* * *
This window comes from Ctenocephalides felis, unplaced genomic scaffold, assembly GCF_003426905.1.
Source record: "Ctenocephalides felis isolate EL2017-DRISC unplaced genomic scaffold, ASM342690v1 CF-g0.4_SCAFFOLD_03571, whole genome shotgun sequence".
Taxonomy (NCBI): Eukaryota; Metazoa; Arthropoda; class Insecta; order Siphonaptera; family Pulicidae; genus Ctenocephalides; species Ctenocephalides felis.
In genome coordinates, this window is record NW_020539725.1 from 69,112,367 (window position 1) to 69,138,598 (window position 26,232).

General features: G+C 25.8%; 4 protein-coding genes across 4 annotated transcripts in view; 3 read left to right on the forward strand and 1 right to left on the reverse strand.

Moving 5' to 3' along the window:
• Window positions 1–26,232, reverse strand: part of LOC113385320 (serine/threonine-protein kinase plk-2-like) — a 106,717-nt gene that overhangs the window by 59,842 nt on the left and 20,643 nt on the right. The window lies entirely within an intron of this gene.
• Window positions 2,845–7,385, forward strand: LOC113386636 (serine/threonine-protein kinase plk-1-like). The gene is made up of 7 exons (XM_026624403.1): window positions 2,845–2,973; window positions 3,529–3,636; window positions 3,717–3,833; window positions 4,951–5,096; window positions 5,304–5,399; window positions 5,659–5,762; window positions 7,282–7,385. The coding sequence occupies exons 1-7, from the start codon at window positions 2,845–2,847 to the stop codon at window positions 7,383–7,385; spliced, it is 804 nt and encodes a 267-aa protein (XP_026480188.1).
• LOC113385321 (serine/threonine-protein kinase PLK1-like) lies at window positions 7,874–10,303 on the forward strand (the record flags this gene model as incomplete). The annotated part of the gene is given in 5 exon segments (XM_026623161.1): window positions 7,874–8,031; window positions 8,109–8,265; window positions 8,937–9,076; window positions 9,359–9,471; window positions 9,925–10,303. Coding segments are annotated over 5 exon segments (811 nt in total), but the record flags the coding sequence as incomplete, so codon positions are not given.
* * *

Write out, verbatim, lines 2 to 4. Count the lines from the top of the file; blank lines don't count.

Source record: "Ctenocephalides felis isolate EL2017-DRISC unplaced genomic scaffold, ASM342690v1 CF-g0.4_SCAFFOLD_03571, whole genome shotgun sequence".
Taxonomy (NCBI): Eukaryota; Metazoa; Arthropoda; class Insecta; order Siphonaptera; family Pulicidae; genus Ctenocephalides; species Ctenocephalides felis.
In genome coordinates, this window is record NW_020539725.1 from 69,112,367 (window position 1) to 69,138,598 (window position 26,232).